Regulation of mRNA Turnover in Trypanosomes

Project Details

Description

DESCRIPTION (provided by applicant): Trypanosomiasis and Leishmaniasis are major diseases in developing countries throughout the world. In these areas 100,000 people are currently infected with trypanosomes. Human illness includes African trypanosomiasis ("sleeping sickness"), Chagas' disease (endemic in regions of South and Central America) and cutaneous, mucocutaneous and visceral Leishmaniasis (endemic in parts of the Middle East and the Indian subcontinent). African trypanosomiasis is spread to humans by the bite of tsetse flies that harbor the Trypanosoma brucei subspecies. The disease burden is estimated by the World Health Organization to be 2.05 million Disability Adjusted Life Years. The cost of treatment is high, and untreated infection usually results in death. However, trypanosomatids share many metabolic pathways among themselves that differ enough from human pathways to be exploited in the development of therapeutics that are more efficacious than those currently available. One possible therapeutic approach is suggested by the observation that trypanosomatids occur in different forms in their human and insect hosts. These differing forms at various stages of the life cycle may reflect differences in mRNA stability. The purpose of this proposal is to gain an understanding of how mRNAs are metabolized in trypanosomes. There appears to be little transcriptional regulation of mRNA steady state levels in these parasites. Therefore, the differences in mRNA stability that exist among different mRNAs in one life cycle form may be regulated, in part, by differential mRNA decay. Differences in mRNA expression patterns among the different life cycle forms is also likely to be controlled, in part, by differential mRNA turnover. We propose to identify and characterize two crucial enzymatic activities important in mRNA decay. Our aims are (1) to purify and clone the decapping enzyme from trypanosomes; (2) to purify and clone the deadenylating nuclease from trypanosomes; and (3) to assess the roles of the decapping enzyme and deadenylase in mRNA turnover in vivo. We have recently developed a cell-free system that is competent for both of these enzymatic activities. This work is a key first step in our proposed experimental plan.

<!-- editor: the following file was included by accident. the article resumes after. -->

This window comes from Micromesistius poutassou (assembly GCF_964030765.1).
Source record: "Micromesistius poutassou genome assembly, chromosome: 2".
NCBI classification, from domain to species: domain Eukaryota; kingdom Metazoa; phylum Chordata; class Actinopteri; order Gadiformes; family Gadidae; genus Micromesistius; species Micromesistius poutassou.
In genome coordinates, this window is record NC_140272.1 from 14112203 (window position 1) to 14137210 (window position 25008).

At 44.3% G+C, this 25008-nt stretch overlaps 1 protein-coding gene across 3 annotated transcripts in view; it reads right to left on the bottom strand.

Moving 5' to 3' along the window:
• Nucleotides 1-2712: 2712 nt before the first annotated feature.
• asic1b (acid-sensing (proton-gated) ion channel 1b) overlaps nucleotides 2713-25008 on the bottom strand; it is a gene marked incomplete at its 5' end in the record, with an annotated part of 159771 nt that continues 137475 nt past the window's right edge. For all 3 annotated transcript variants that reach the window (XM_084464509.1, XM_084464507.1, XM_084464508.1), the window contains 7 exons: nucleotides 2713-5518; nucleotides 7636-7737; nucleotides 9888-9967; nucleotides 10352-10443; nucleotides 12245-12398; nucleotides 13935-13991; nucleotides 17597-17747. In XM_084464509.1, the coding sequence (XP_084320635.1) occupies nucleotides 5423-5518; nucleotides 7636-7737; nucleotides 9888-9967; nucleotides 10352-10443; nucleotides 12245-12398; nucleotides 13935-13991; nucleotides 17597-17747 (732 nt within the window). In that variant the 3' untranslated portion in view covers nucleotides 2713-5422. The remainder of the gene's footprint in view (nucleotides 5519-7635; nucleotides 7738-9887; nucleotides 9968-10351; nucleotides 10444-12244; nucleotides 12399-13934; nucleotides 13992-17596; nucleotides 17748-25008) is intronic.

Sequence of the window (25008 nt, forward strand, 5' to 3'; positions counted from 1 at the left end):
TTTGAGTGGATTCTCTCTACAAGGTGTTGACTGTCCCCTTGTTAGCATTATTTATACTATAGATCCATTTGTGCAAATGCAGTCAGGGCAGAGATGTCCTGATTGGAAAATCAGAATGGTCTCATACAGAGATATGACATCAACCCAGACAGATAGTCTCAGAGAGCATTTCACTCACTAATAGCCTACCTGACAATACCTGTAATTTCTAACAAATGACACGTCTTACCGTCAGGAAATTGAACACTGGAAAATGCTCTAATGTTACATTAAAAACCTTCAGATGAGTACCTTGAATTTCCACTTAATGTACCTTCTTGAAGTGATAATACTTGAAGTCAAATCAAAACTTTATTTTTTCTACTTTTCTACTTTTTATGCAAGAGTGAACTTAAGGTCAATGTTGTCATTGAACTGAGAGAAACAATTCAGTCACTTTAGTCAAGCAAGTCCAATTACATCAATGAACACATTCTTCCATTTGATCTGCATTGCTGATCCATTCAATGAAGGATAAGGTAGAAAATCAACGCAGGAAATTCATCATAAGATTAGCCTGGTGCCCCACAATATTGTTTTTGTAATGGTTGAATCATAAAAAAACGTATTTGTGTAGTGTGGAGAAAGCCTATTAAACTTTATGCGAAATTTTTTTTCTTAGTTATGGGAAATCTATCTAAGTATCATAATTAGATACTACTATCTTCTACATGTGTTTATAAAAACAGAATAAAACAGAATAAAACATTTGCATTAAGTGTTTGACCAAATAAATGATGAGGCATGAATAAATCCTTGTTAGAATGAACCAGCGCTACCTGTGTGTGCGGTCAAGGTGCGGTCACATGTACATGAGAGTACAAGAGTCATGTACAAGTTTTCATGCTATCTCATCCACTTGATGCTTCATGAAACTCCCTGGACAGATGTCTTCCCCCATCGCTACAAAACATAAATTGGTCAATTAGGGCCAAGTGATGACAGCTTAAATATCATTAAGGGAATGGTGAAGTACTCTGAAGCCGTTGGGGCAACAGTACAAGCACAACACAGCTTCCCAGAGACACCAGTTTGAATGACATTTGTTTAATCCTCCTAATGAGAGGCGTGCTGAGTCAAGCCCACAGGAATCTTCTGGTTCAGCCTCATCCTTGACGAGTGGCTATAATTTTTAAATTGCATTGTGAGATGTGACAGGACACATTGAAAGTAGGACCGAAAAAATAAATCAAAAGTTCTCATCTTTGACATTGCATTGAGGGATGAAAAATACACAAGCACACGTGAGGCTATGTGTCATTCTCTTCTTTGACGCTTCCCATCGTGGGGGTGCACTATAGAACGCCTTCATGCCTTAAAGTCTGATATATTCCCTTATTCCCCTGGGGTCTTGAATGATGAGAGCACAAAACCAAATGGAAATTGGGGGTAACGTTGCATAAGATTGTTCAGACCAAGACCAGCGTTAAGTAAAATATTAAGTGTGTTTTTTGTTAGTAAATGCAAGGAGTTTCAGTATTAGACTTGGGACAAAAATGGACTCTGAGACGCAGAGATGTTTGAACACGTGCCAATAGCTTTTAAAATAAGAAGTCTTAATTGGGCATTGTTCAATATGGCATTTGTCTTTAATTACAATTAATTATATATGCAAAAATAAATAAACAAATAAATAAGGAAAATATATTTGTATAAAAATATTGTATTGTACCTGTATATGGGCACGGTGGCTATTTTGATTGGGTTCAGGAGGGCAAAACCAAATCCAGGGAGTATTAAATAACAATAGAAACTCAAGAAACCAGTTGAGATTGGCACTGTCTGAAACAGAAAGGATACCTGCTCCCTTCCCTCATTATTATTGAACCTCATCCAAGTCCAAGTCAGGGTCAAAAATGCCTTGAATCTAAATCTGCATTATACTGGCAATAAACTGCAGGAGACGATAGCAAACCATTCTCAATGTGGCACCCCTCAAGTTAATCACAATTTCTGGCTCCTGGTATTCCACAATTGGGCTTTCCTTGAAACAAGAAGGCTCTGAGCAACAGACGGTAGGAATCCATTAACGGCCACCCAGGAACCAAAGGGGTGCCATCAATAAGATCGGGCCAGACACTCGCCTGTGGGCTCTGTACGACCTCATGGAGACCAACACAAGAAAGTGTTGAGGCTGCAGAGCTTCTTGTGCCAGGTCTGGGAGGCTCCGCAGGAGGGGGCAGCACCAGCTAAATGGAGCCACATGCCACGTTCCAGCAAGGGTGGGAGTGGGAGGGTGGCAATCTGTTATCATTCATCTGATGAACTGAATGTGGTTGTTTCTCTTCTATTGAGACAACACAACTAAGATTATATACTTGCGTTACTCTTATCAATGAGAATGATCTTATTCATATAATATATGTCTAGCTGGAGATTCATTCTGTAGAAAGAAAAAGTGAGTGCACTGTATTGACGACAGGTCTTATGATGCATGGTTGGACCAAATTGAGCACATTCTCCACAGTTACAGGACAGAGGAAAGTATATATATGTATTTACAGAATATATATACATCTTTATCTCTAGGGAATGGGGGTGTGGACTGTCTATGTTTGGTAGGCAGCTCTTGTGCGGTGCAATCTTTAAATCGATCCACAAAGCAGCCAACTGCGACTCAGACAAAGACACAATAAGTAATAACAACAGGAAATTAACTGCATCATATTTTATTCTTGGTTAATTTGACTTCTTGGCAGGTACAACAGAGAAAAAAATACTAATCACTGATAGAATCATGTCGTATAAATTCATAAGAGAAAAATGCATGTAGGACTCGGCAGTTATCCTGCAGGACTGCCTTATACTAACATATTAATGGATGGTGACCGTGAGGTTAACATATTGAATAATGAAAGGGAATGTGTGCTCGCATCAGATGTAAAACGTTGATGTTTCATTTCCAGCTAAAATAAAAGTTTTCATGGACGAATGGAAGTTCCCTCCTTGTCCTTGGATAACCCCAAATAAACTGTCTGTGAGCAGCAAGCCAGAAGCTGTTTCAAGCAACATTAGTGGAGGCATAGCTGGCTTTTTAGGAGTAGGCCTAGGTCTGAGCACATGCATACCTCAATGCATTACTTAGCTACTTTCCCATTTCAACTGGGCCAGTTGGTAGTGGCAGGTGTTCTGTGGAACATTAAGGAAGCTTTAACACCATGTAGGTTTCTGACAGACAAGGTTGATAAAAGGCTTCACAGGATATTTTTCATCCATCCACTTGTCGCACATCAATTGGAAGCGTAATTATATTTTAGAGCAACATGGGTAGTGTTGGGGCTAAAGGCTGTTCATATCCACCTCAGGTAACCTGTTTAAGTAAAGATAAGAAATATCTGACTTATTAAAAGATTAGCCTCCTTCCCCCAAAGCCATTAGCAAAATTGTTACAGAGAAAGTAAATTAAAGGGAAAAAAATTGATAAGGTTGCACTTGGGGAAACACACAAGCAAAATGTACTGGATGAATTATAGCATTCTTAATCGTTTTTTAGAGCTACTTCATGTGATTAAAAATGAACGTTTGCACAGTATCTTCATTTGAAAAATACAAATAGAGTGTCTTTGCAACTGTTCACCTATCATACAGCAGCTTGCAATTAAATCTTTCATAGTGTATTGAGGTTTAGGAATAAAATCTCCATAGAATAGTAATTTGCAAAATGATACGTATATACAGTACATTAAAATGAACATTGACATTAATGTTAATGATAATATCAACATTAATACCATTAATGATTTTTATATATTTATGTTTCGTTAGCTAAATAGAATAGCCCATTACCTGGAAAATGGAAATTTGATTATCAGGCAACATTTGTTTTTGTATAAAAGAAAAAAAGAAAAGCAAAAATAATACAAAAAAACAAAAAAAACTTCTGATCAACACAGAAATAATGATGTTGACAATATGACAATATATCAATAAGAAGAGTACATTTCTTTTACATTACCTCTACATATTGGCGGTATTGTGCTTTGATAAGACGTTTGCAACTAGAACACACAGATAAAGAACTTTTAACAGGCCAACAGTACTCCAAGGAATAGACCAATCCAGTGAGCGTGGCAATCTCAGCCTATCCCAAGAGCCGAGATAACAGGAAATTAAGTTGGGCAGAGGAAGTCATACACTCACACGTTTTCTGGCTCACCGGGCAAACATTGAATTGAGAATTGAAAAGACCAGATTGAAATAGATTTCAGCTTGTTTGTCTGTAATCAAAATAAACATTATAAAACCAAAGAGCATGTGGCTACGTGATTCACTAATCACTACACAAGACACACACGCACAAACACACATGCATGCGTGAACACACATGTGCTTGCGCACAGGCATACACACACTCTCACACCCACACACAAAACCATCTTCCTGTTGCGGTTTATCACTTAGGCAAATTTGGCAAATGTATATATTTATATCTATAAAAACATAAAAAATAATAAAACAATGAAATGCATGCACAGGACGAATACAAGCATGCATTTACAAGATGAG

StatusFinished
Effective start/end date9/30/0311/30/09

Funding

  • National Institutes of Health: $272,125.00
  • National Institutes of Health: $44,060.00
  • National Institutes of Health: $265,632.00
  • National Institutes of Health: $253,121.00
  • National Institutes of Health: $258,024.00
  • National Institutes of Health: $265,731.00

ASJC

  • Medicine(all)
  • Immunology and Microbiology(all)

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